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Bahraini police fired stun grenades to break up dozens of protesters and arrested around 25 people including a prominent campaigner during anti-government rallies in the capital Manama on Monday, activists said.
Sayed Yousif Al-Muhafda, a leading figure at the Bahrain Center for Human Rights, was detained for joining the opposition marches marking the death of two activists in the 1990s — his second arrest since November, another campaigner told Reuters.
The island kingdom, the base of the US Navy's Fifth Fleet, has been in turmoil since pro-democracy protests led by its Shia Muslim majority erupted last year inspired by revolts across the region.
Earlier this month, Bahrain's opposition groups welcomed a call by the Crown Prince for dialogue. But meetings have not started and the unrest has continued.
Dozens of protesters shouted anti-government slogans in the streets of Manama's old market area then fled into alleyways pursued by police, witnesses said.
Up to 100 men and women marched in another street but were also dispersed, they added. Police used at least two stun grenades to break up crowds, but there were no direct clashes with security forces, said people at the scene.
The authorities have stepped up efforts to end the unrest in recent months and several activists have been arrested or jailed for organizing or taking part in unlicensed protests.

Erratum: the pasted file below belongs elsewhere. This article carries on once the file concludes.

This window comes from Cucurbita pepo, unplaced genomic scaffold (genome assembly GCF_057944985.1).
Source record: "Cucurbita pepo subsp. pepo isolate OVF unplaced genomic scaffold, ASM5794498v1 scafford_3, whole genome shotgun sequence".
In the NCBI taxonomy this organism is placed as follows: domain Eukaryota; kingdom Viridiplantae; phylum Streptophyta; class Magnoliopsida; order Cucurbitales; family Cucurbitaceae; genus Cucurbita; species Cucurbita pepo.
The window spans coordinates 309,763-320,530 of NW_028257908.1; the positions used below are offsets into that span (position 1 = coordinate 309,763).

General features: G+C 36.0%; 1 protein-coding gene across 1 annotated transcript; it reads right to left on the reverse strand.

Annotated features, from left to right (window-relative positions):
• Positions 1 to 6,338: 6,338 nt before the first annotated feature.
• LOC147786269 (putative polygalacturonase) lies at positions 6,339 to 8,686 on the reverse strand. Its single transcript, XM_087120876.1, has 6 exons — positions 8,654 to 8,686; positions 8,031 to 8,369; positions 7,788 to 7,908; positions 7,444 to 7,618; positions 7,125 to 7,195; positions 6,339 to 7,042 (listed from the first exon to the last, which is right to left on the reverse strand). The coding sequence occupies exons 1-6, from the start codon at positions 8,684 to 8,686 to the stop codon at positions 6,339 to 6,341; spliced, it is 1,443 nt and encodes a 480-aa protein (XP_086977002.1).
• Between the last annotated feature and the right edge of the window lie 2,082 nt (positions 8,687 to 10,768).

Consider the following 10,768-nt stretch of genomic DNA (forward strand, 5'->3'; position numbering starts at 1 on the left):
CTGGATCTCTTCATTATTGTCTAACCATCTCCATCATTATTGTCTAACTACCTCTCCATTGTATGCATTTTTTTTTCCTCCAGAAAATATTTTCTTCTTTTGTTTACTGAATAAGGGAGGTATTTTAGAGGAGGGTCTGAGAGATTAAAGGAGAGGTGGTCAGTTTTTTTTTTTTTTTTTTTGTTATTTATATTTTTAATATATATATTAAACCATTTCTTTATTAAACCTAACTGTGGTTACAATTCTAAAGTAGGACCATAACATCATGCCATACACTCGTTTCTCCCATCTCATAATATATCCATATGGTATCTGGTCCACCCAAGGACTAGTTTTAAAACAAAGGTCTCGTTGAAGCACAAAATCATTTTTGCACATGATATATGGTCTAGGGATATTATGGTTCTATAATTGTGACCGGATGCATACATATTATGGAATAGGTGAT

Interior Minister Sheikh Rashed bin Abdullah al-Khalifa announced a temporary ban on rallies and gatherings in November.
The move, along with the revocation of the citizenship of 31 Bahrainis accused of fomenting violence, were criticized by Western countries and international rights groups.
Muhafda was arrested during the marches, Mohammed al-Maskati, head of the Bahrain Youth Society for Human Rights, told Reuters. Muhafda was detained last month on charges of illegally gathering and taking part in an unauthorized march.
Another activist, Zainab al-Khawaja, was jailed for two months in October for tearing up a picture of King Hamad bin Isa al-Khalifa. She is also facing charges of inciting hatred against the government.
Bahrain's ruling Al-Khalifa family, who are Sunni Muslims, used martial law and help from Gulf neighbors to put down last year's uprising, but unrest has resumed.
The opposition says little progress has been made towards its demands for reforms including a parliament with full powers to legislate and form governments. Many Shias complain of political and economic marginalization, a charge the government denies.